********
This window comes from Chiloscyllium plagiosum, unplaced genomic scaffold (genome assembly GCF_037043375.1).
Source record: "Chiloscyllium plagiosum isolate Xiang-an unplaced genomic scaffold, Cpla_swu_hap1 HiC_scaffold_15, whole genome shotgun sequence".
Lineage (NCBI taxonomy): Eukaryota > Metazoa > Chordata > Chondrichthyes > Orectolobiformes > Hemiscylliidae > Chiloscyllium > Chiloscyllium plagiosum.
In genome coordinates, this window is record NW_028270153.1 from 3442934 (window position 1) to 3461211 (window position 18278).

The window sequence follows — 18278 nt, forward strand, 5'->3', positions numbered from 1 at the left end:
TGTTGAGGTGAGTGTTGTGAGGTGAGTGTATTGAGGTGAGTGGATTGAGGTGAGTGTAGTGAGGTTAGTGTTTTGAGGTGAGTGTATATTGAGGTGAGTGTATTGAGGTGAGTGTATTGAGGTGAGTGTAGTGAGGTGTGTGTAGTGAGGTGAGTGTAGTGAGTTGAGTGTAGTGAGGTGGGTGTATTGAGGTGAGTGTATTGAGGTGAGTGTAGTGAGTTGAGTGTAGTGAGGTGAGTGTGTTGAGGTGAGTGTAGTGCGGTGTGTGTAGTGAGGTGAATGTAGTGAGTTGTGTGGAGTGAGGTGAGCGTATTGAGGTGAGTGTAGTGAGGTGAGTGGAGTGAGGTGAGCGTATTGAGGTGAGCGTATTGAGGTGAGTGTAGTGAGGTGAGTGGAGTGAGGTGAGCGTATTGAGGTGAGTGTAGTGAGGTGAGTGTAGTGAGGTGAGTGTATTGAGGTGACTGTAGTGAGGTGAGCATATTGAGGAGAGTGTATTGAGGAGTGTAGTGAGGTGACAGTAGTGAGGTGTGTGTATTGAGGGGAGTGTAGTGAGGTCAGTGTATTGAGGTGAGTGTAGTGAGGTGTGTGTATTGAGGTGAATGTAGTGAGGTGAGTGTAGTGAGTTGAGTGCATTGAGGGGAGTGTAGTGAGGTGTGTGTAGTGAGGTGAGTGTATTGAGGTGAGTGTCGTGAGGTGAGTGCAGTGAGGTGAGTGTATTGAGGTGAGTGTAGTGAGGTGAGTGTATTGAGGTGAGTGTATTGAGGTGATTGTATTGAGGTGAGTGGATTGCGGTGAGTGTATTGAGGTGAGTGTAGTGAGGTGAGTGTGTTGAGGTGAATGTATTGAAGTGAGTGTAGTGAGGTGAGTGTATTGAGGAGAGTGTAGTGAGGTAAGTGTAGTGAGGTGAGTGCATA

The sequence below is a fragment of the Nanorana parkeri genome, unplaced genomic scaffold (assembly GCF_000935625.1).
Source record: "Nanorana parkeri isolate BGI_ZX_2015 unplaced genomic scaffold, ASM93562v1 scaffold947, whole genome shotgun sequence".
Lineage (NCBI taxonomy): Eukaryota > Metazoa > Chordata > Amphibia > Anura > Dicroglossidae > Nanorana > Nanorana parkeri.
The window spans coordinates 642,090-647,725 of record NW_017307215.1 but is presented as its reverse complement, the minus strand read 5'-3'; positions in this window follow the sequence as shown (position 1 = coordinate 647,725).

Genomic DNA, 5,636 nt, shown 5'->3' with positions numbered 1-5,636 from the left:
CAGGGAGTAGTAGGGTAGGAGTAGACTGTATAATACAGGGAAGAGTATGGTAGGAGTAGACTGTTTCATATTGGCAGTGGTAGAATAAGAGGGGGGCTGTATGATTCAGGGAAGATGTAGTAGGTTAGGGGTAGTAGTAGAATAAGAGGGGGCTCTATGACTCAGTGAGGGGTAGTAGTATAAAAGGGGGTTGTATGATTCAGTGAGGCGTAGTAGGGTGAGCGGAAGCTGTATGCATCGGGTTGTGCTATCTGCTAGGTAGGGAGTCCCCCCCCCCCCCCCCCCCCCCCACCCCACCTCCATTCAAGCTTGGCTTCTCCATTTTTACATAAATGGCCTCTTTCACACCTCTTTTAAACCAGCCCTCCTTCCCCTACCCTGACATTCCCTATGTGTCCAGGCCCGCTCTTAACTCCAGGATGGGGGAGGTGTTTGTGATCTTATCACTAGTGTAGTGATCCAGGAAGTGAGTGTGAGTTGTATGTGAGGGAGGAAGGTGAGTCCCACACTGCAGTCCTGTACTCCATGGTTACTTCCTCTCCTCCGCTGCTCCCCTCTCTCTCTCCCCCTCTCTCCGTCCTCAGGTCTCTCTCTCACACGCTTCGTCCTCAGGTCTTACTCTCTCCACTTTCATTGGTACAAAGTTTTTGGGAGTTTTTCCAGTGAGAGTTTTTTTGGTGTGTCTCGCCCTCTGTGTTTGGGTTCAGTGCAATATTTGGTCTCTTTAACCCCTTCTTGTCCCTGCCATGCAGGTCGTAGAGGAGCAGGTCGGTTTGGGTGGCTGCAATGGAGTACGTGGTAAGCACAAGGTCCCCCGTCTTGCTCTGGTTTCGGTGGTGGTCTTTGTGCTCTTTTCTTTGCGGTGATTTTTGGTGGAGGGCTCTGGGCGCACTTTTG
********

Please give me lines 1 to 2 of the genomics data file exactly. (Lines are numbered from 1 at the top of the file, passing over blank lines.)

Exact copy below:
This window comes from Chiloscyllium plagiosum, unplaced genomic scaffold (genome assembly GCF_037043375.1).
Source record: "Chiloscyllium plagiosum isolate Xiang-an unplaced genomic scaffold, Cpla_swu_hap1 HiC_scaffold_15, whole genome shotgun sequence".